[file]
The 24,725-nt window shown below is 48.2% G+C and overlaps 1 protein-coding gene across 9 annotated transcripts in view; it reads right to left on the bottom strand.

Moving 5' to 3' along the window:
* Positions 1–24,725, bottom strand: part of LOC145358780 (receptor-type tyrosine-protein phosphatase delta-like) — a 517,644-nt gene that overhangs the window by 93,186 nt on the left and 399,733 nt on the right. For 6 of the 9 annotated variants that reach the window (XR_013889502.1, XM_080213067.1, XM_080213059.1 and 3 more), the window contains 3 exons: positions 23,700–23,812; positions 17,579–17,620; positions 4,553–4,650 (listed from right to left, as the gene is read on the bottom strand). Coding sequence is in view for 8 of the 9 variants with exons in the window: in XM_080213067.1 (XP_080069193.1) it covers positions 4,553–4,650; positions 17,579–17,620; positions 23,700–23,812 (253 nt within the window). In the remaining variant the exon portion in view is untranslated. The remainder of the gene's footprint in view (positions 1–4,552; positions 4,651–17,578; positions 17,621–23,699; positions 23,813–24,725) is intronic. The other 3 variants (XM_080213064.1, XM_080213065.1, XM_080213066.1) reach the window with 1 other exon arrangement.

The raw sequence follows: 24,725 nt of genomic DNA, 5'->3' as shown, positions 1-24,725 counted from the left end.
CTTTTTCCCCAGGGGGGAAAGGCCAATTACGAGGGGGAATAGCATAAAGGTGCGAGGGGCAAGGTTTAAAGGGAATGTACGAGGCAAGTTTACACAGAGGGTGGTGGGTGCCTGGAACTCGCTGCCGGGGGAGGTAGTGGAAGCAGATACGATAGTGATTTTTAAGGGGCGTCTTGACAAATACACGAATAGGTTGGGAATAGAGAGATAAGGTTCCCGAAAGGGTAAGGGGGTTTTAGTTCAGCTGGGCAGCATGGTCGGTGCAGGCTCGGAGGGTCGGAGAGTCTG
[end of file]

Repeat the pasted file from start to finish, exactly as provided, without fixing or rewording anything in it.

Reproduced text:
The 24,725-nt window shown below is 48.2% G+C and overlaps 1 protein-coding gene across 9 annotated transcripts in view; it reads right to left on the bottom strand.

Moving 5' to 3' along the window:
* Positions 1–24,725, bottom strand: part of LOC145358780 (receptor-type tyrosine-protein phosphatase delta-like) — a 517,644-nt gene that overhangs the window by 93,186 nt on the left and 399,733 nt on the right. For 6 of the 9 annotated variants that reach the window (XR_013889502.1, XM_080213067.1, XM_080213059.1 and 3 more), the window contains 3 exons: positions 23,700–23,812; positions 17,579–17,620; positions 4,553–4,650 (listed from right to left, as the gene is read on the bottom strand). Coding sequence is in view for 8 of the 9 variants with exons in the window: in XM_080213067.1 (XP_080069193.1) it covers positions 4,553–4,650; positions 17,579–17,620; positions 23,700–23,812 (253 nt within the window). In the remaining variant the exon portion in view is untranslated. The remainder of the gene's footprint in view (positions 1–4,552; positions 4,651–17,578; positions 17,621–23,699; positions 23,813–24,725) is intronic. The other 3 variants (XM_080213064.1, XM_080213065.1, XM_080213066.1) reach the window with 1 other exon arrangement.

The raw sequence follows: 24,725 nt of genomic DNA, 5'->3' as shown, positions 1-24,725 counted from the left end.
CTTTTTCCCCAGGGGGGAAAGGCCAATTACGAGGGGGAATAGCATAAAGGTGCGAGGGGCAAGGTTTAAAGGGAATGTACGAGGCAAGTTTACACAGAGGGTGGTGGGTGCCTGGAACTCGCTGCCGGGGGAGGTAGTGGAAGCAGATACGATAGTGATTTTTAAGGGGCGTCTTGACAAATACACGAATAGGTTGGGAATAGAGAGATAAGGTTCCCGAAAGGGTAAGGGGGTTTTAGTTCAGCTGGGCAGCATGGTCGGTGCAGGCTCGGAGGGTCGGAGAGTCTG